Credit crunch still not evident in the data but is on the horizon

Monday, September 29, 2008

Recently, I argued that the Federal Reserve Bank loan data painted a picture that differs sharply from the mainstream media’s representation of the loanable funds market. I still am of the opinion that issued bank credit is not as bad as the media’s banter would have you believe, but going forward, anecdotal evidence suggests that a credit crunch may be on the horizon. Credit card companies are increasing rates on revolving credit significantly.

At the beginning of September, I reported this about bank loans:

Relative to their 2000-2008 averages, the 3-month average of total annual loan growth is consistent with its historical average, 9%, commercial and industrial loans are growing almost four times their average (5%), and consumer loans are fifty percent higher than their average (6%). Real estate loans are a big drag, which are growing 6% below their average (12%), but the point to hammer here is that they are still growing.
To date, bank loans continue to grow and still sugges that there is no "credit crunch." Weekly data published by the Fed – which is the most recent and up-to-date data available – tells me that Americans are indeed purchasing cars and starting businesses.

The chart illustrates consumer loans and commercial and industrial loans (business loans) in levels and in growth rates on a weekly basis spanning 2000-2008. Consumer loans are growing at a healthy rate, 8.8% four-week average, since June. Likewise, commercial and industrial loans are growing, 13% four-week average, but admittedly down from their peak (around 22%) and consistent with levels earlier in the year. Through 9/17/08, loan data for consumers and firms do not illustrate a credit crunch.

However, what is not depicted in the chart is the type of loan that is extended. Are these newly-originated loans? Or are consumers and firms simply drawing on lines of credit?

The chart illustrates weekly consumer loans broken up into revolving credit (credit cards) and "other" types of consumer loans. Revolving loans account for the smaller share of total consumer loans, roughly 40%, and have been accelerating since July. On the other hand, other loans account for the larger share of total consumer loans, roughly 60%, and have been either constant or falling since the end of July. Therefore, revolving credit has been the driving factor in recent consumer loan growth.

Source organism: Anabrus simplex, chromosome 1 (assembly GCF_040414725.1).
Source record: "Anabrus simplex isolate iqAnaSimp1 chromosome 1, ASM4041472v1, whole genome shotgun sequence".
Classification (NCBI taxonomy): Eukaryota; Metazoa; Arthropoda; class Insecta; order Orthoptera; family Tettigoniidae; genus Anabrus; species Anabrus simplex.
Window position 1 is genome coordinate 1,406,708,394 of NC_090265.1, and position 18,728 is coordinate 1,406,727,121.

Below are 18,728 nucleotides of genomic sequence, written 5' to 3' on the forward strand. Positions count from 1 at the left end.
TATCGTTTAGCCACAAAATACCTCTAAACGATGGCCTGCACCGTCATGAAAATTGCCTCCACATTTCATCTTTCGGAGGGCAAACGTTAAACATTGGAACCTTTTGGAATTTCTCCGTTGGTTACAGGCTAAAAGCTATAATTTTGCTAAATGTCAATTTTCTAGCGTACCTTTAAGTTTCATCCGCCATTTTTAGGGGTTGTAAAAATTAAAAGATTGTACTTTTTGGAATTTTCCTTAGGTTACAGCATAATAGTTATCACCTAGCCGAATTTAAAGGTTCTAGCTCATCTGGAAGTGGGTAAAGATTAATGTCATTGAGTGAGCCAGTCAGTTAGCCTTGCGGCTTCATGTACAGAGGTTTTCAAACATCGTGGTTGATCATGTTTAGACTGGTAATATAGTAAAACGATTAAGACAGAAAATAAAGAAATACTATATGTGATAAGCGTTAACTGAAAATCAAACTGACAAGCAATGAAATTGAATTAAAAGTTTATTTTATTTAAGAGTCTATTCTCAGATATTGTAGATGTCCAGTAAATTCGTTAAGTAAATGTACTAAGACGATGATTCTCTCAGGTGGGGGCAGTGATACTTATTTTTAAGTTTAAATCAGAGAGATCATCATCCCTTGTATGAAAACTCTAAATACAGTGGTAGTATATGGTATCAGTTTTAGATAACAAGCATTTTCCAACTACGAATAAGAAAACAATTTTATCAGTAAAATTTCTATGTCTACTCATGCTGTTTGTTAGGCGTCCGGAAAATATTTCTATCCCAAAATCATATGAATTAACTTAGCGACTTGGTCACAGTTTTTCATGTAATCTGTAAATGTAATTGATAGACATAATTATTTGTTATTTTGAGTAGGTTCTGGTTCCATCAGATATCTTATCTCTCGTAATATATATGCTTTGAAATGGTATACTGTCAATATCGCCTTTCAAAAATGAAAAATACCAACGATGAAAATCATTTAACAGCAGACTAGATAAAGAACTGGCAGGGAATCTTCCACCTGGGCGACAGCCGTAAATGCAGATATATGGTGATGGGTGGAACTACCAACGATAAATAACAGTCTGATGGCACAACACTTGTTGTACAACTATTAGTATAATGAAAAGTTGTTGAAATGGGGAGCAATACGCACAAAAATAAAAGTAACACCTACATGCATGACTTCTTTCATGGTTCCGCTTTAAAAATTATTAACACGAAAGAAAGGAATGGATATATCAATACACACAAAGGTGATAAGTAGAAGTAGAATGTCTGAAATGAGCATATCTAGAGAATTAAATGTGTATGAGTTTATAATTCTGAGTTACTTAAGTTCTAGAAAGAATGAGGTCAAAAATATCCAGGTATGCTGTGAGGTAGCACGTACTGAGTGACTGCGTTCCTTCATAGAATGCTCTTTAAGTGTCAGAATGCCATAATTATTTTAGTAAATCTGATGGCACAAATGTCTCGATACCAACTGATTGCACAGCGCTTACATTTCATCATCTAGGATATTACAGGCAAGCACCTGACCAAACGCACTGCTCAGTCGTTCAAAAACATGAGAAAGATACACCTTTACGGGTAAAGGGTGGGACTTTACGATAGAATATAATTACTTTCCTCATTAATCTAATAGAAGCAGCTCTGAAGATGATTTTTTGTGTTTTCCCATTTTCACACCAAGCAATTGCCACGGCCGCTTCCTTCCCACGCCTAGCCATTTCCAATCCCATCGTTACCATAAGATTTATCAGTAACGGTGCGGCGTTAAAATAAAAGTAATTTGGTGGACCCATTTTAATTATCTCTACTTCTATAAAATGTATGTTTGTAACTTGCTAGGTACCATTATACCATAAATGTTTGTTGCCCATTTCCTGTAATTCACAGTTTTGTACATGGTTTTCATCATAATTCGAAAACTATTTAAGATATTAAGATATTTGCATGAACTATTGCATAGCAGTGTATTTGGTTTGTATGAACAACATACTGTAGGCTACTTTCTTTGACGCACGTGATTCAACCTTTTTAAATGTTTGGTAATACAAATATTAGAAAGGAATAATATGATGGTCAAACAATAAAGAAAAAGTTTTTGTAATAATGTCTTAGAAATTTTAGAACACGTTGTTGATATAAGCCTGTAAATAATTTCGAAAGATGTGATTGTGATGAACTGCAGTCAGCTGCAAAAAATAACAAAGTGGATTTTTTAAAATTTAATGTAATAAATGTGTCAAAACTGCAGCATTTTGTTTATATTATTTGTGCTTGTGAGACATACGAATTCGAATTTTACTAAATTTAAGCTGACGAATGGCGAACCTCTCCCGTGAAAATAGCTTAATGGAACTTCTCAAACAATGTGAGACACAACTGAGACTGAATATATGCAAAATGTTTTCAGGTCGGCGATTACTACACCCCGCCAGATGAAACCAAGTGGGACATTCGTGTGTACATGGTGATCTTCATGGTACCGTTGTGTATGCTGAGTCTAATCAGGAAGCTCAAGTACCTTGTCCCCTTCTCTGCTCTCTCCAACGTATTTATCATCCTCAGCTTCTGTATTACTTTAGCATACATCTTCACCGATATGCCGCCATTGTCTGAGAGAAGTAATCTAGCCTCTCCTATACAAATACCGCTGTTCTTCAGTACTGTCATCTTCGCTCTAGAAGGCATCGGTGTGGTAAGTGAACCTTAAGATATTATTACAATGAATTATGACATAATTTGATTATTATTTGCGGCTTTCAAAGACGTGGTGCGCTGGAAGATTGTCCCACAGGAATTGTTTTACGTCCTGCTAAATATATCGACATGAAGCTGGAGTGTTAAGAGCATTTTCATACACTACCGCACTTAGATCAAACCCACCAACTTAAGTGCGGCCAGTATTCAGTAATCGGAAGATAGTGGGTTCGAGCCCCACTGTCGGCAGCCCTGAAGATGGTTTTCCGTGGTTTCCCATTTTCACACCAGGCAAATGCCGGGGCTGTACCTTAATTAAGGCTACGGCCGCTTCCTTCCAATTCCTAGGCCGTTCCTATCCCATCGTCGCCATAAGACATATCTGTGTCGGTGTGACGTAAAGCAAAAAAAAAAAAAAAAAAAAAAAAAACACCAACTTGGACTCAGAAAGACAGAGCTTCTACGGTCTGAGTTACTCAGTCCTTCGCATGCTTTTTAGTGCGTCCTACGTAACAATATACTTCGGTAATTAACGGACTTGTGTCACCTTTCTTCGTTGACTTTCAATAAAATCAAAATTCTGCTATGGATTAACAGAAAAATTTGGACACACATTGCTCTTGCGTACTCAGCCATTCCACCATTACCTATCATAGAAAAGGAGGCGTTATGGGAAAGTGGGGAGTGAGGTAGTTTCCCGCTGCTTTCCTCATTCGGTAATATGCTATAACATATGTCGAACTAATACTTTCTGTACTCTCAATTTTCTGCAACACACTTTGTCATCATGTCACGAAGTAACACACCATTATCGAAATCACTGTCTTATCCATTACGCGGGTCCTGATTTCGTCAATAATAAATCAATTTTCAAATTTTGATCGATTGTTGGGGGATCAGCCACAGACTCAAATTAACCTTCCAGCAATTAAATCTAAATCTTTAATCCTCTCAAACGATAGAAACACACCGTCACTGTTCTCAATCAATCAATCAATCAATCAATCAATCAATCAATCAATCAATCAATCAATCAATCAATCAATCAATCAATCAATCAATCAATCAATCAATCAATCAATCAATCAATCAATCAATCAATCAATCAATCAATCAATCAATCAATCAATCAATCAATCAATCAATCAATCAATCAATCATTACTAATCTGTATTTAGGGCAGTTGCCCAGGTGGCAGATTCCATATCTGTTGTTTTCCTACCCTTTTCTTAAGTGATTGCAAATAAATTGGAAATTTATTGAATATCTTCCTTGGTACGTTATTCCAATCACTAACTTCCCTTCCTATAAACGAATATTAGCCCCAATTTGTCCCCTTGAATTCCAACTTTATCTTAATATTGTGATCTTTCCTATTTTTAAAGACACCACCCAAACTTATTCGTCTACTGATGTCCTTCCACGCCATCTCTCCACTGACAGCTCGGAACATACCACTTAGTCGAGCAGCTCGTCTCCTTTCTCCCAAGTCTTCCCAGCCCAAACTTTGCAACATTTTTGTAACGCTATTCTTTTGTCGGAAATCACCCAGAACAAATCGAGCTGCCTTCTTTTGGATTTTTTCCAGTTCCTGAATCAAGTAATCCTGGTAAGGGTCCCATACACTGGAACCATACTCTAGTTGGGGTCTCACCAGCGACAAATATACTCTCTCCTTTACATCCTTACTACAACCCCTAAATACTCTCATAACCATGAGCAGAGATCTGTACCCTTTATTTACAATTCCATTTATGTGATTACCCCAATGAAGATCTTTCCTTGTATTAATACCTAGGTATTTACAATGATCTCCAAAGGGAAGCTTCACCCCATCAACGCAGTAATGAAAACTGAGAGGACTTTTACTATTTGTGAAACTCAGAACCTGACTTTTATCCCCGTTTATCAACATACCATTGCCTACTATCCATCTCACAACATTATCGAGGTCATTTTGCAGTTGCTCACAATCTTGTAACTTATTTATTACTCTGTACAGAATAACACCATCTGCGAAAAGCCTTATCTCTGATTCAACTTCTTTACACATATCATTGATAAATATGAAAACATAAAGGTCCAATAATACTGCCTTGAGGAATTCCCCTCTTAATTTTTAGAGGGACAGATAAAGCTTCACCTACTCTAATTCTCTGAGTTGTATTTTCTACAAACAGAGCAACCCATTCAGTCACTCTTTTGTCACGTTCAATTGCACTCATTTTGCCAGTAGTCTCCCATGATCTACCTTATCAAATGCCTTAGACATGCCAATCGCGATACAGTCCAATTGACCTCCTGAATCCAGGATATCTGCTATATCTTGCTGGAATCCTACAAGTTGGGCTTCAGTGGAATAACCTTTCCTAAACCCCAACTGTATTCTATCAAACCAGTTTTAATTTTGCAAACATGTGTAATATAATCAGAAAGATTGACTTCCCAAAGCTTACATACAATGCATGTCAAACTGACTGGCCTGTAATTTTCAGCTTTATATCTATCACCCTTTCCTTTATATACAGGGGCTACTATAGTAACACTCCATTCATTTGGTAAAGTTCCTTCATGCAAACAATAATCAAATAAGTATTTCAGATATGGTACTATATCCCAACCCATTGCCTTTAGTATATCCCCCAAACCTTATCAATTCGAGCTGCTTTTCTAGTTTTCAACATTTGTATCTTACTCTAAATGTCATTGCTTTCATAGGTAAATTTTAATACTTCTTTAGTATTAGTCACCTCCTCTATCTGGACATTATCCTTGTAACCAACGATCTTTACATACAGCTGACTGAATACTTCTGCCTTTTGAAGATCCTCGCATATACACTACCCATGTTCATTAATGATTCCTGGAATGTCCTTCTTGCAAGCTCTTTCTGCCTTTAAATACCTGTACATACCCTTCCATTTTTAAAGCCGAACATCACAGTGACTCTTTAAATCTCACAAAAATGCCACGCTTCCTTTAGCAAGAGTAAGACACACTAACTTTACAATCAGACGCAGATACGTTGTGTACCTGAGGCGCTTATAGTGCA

According to Fortune Magazine:
When John Dykstra got his September credit card bill from Advanta, a small-business card issuer, he was shocked: Dykstra says he has a good credit score and has never missed a payment, but his interest rate had jumped from 7.99% to 26%.

He was even more shocked by the explanation: A brochure in the mail told him he needed to be aware of the 'continually changing business environment.'

He's not alone. Card issuers from Bank of America to Capital One are using the economic crisis as a reason to raise rates. According to Consumer Action's 2008 survey of card companies, Bank of America, Citi, and Capital One have recently said that "market conditions" could cause them to increase APR's.
RW: Revolving lines of credit will start to fall with the rising cost of borrowing (rising credit card APRs). Going forward, the chart for consumer loan growth will look much more like what the mainstream media has been reporting all along:
Simply put, the meltdown on Wall Street has made it tough for many Americans to get a loan to buy a home, purchase a car, start a business or even send a kid to college.”…”And with all the talk of a credit crunch -- some are even calling it a credit freeze -- it may get even tougher.
RW: The story may be the same with commercial and industrial loan growth, which looks healthy in the data, but may simply be recording businesses drawing on already-in-place lines of credit. The Financial Ninja reported anecdotal evidence to this fact in Bank of America Not Lovin' It:
Can you say CREDIT CRUNCH?

McDonald's Says Bank of America Won't Boost Loans (Update3): “McDonald's Corp., the world's largest restaurant company, told some U.S. franchisees to seek other ways to finance store improvements after Bank of America Corp. declined to increase lending.